Labour leader Jeremy Corbyn says party does not back second Brexit referendum
Jeremy Corbyn has said Labour is "not advocating" a second Brexit referendum.
The Labour leader faced claims from the pro-EU Liberal Democrats that his party has "shirked their responsibility" to oppose the Government after outlining the position.
Mr Corbyn also denied Labour's Brexit stance is confusing, explaining it involves accepting the UK is formally leaving the EU while wanting to develop a good economic relationship with Europe.
Nine backbench Labour MPs earlier this month supported a Lib Dem amendment to the European Union (Withdrawal) Bill, which transfers European law into UK law, which sought a second referendum on the terms of the Brexit deal.
The same unsuccessful amendment was opposed by two Labour MPs.
A group of 70 London-based Labour councillors have also reportedly written a letter asking shadow Brexit secretary Sir Keir Starmer to commit to provide the opportunity for "people to change their mind".
Reminded that deputy leader Tom Watson had previously said nothing should be ruled out, Mr Corbyn told the i newspaper: "He did indeed say that, but our position is that we are not advocating a second referendum."
He added: "We have had a referendum which came to a decision. The negotiations are still ongoing, albeit well behind schedule, and we've set out the kind of relationship we want to have with Europe in the future."
On Labour's Brexit stance, Mr Corbyn said: "I don't think it's confusing. What we are saying is ... we are formally leaving the European Union of course - that is the position - (but want to) develop a good economic relationship with Europe and recognise the interdependence of our industries."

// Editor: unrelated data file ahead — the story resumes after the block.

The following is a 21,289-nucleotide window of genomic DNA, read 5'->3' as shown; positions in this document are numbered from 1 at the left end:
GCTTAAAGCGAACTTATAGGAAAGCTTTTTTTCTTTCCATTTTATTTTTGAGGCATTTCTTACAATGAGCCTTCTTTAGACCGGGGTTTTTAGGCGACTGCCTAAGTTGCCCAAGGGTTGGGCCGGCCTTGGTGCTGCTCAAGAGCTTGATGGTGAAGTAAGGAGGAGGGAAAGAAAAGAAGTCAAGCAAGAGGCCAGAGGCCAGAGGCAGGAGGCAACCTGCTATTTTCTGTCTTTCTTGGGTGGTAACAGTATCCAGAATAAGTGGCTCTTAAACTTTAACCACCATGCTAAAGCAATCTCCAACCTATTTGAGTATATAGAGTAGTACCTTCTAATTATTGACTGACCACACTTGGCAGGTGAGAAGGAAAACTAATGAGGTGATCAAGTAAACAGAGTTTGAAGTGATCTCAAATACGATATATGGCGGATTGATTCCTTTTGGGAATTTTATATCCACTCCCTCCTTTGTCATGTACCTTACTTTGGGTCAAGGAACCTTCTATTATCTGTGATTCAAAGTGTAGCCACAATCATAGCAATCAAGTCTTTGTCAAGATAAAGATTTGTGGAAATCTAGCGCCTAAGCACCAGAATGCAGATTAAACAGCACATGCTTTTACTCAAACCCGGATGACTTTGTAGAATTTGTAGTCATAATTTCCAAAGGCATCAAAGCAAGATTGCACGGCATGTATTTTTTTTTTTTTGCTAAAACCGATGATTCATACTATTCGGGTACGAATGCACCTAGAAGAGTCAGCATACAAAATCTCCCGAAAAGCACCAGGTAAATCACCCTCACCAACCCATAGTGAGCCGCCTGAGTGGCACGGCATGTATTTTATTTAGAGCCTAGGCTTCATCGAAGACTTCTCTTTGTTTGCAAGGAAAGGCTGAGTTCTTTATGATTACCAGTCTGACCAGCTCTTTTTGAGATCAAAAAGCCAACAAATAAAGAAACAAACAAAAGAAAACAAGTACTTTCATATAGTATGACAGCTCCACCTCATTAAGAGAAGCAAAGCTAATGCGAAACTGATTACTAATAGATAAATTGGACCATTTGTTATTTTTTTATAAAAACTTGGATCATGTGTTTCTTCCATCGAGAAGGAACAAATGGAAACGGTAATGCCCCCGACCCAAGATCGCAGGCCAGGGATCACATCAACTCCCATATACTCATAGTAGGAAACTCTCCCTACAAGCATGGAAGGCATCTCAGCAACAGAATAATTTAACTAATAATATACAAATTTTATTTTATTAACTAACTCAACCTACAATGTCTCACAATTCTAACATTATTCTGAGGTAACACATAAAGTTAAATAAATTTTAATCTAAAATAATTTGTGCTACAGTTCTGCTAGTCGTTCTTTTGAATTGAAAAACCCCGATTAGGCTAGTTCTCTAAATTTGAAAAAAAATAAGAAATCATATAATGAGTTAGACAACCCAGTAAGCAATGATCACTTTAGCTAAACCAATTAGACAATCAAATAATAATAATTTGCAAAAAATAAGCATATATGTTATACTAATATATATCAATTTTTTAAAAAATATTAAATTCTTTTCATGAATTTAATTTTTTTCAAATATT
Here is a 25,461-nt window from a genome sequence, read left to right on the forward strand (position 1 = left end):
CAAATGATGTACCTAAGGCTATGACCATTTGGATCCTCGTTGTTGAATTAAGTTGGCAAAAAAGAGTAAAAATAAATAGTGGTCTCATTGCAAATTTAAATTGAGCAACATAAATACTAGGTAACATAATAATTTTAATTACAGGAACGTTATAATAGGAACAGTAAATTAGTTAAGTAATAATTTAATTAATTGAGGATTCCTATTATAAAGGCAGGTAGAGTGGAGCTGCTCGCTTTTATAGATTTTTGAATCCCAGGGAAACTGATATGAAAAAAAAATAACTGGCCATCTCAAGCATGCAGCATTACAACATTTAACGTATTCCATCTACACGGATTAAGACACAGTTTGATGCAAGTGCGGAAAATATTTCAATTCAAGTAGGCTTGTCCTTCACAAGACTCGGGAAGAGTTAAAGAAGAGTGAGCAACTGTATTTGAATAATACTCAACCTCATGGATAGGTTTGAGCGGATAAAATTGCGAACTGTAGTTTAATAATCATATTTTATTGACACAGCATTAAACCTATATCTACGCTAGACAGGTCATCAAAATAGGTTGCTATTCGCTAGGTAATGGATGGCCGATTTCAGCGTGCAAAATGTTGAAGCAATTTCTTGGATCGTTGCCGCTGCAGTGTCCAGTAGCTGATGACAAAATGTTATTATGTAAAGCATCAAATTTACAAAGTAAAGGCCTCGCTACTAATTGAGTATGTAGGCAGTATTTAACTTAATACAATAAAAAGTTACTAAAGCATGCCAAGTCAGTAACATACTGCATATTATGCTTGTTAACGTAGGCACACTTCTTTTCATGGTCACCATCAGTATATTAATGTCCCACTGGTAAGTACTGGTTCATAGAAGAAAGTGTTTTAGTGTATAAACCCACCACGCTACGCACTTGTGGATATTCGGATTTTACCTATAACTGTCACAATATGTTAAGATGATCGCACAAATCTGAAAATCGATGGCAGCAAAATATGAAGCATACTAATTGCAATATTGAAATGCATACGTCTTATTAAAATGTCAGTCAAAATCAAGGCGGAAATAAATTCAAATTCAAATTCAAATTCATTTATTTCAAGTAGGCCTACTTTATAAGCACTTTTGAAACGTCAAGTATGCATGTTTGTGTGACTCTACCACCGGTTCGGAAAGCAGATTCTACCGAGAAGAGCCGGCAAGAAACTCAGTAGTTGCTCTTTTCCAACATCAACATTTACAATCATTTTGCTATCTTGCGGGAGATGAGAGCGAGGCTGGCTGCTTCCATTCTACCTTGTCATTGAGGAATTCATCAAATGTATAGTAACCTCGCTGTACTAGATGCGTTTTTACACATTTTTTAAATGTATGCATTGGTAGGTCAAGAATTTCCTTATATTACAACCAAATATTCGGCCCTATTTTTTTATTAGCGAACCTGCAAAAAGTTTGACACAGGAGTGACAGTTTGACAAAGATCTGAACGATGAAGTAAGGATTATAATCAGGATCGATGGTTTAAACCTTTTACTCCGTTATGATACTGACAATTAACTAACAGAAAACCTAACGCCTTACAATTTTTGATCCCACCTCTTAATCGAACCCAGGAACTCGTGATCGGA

Former minister Tom Brake, the Lib Dem Brexit spokesman, said: "The Labour leadership has constantly played a game of smoke and mirrors over their Brexit position. But here they are nailing their colours to the mast in support of hard Brexit.
"The party of opposition has again shirked their responsibility to oppose Theresa May's Government.
"The public need to be given a say on the final Brexit deal. With Labour and the Tories marching together over the cliff, the people must be given the opportunity to exit from Brexit."
Meanwhile, the UK Government has played down a report which suggested Brexit Secretary David Davis is being sidelined in the negotiations with the EU.
The Times cited "senior figures in Brussels" as saying that Oliver Robbins played an increasingly influential role after leaving his role as Department for Exiting the European Union permanent secretary to become Prime Minister Theresa May's EU adviser in the Cabinet Office.
A Government spokeswoman said: "This characterisation of the negotiations is wholly and wilfully inaccurate.
"The Brexit Secretary meets with his counterpart Michel Barnier at regular intervals to oversee the negotiations.
"In November they agreed their officials would maintain a constant dialogue so it should be of no surprise that senior British civil servants press the UK's case as set by the Prime Minister and Brexit Secretary."